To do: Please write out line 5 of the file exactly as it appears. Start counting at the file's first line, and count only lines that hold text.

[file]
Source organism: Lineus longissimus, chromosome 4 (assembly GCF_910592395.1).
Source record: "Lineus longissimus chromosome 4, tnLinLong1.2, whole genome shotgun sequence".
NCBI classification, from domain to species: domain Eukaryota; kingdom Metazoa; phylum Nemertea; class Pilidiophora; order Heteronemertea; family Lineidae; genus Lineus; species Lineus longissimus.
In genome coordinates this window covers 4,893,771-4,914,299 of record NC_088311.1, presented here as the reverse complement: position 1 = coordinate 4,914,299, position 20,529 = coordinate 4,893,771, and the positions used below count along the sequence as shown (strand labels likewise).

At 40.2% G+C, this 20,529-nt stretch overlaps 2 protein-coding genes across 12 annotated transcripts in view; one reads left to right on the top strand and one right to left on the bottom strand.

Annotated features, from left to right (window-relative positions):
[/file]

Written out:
At 40.2% G+C, this 20,529-nt stretch overlaps 2 protein-coding genes across 12 annotated transcripts in view; one reads left to right on the top strand and one right to left on the bottom strand.